Common mistakes in video production have nothing to do with ‘the video’ itself – they live in your shooting schedule and delivery.
If you find yourself shooting hours before your scheduled time, or allowing for no set-up time at the beginning of each shot, this means chaos on when you’ll complete your project (if ever).
The temptation to skip over pre-production is understandable; “I have my gear together, know exactly what I want to shoot, and have the crew available.”
But if you’re not planning ahead, chances are high that trouble will rear its head, and you have no backup plan.
Video marketing requires so many different facets it’s hard to keep everything straight at times. So how do you know if there’s even time for any mistakes? Besides learning from them when they happen (and fixing them as quickly as possible), the best thing you can do is be aware of potential problems and try to take precautions.
While it’s true that no video production will ever go completely smoothly, having a little bit of knowledge certainly helps – especially when there are so many things that could go wrong. So basically, getting yourself informed beforehand is one of the most effective ways to avoid trouble during video production!
As tempting as it may be, avoid rushing into production without a clear idea of how everything should flow from scene to scene. This includes knowing where every shot should take place, exactly what will happen in the shot, and how long each setup takes.
This type of preparation is important even if it seems like you know your subject well; things always change once you’re on location. So doing the necessary research ahead of time will help you be better prepared for any additional challenges that present themselves when you arrive at that location. This includes not only the logistics but also the cold hard truth about how much time everything will actually take to get just right.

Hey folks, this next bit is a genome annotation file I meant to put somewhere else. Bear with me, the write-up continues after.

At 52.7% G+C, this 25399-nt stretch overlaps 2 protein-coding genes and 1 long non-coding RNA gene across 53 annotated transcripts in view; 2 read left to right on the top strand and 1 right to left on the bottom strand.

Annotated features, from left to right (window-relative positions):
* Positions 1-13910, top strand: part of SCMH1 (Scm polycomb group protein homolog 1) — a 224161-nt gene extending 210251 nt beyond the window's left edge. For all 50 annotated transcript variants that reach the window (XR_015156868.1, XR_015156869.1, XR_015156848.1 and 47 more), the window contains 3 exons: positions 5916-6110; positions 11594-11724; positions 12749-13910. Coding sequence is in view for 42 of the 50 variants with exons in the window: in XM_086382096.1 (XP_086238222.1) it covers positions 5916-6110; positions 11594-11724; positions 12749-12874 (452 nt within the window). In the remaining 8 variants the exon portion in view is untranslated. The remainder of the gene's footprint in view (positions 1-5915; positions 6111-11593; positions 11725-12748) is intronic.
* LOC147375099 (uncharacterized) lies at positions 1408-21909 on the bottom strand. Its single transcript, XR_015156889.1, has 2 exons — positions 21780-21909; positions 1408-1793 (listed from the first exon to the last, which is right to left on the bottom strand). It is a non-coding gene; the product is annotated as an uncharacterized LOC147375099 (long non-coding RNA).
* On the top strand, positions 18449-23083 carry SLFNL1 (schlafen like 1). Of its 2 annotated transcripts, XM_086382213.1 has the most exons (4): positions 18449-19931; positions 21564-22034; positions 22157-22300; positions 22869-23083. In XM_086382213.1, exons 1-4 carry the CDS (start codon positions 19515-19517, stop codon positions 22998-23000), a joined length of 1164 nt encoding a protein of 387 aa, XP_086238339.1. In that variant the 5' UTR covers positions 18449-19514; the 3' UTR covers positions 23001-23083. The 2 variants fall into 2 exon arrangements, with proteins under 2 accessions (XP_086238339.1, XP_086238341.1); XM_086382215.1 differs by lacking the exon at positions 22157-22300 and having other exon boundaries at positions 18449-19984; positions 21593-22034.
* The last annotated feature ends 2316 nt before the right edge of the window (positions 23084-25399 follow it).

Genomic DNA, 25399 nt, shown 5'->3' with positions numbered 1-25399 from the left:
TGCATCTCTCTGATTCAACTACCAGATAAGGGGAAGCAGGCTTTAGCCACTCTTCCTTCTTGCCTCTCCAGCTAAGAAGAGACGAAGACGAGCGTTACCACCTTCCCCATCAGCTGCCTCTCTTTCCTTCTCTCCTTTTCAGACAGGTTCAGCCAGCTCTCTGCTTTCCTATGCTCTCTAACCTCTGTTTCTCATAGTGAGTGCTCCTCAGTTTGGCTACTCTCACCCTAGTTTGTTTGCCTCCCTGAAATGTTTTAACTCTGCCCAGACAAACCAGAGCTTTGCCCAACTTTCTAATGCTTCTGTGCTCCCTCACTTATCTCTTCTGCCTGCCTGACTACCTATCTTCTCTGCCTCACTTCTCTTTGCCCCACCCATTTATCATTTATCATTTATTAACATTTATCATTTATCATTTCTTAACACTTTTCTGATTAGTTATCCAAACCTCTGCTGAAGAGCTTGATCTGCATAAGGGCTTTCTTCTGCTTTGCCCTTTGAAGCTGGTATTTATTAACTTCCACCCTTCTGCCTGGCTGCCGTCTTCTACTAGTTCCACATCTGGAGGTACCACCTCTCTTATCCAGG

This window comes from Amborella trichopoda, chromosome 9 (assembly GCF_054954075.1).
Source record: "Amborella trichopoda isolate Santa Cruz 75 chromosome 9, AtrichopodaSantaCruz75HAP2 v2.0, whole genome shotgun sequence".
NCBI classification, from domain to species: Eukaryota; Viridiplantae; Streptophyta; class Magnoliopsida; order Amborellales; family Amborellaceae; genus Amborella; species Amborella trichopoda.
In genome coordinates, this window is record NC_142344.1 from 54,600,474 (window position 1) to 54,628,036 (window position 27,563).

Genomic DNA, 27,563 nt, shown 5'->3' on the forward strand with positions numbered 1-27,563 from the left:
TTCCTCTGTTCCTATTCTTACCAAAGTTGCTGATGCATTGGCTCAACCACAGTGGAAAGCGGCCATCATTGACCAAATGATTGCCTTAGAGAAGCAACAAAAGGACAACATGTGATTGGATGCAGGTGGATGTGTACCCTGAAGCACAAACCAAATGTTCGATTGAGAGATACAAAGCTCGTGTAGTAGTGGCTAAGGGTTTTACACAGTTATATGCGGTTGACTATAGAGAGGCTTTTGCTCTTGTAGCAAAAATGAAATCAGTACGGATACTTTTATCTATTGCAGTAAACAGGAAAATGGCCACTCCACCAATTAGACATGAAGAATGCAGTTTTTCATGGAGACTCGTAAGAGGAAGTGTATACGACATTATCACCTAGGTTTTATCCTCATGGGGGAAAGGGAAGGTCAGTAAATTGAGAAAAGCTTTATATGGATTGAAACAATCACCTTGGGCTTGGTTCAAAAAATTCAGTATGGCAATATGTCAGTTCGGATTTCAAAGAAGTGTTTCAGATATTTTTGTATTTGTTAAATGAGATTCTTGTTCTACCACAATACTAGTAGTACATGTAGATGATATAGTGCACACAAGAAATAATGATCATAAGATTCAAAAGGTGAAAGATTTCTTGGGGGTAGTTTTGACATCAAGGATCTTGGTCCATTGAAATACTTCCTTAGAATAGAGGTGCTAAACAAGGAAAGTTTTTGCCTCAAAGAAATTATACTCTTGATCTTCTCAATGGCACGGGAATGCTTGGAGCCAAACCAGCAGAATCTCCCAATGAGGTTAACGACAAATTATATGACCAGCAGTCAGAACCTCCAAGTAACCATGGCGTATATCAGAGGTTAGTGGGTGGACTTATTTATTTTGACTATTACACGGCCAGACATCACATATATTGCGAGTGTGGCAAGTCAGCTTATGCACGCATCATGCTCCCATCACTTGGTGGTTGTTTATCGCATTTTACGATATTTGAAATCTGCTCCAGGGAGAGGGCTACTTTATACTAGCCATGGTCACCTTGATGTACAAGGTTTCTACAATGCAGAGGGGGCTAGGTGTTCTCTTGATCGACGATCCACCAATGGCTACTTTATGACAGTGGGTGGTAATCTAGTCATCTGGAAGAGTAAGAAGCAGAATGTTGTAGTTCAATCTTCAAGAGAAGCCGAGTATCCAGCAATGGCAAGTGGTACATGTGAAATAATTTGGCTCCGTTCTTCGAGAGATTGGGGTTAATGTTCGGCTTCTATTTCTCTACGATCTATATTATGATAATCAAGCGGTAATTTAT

If everything isn’t cut-and-dried ahead of time, while you might think you’ll adjust on the fly by having multiple cameras recording different angles nothing can go wrong with this plan – which means no matter what happens during shooting you won’t have the footage you need.
If everything seems to be going well when the shooting starts, that doesn’t mean it will stay that way. And if you’re not prepared for every little thing that could happen in front of your camera, whether it’s cast members needing extra takes or equipment malfunctioning, your entire project could quickly fall apart around you.
The good news is having a pre-production schedule can prevent this from happening – and allow for plenty of time, in the end, to make sure all your edits are perfect before sending things off to post-production. Once there they’ll work miracles with what footage they receive; make sure yours is as good as it possibly can be by writing up a detailed schedule and following it.
You’ll come out the other side with a video that is as good as it can be – and will hopefully stand out from all those you didn’t take time to plan ahead.
In the end, doing your pre-production saves time in post – which means more time and budget for you, so don’t skip over this stage; it’s vital to success!
Whether they’re your boss at work, or you’re filming for an advertising company, there’s something that can quickly turn their excitement into annoyance: missing deadlines.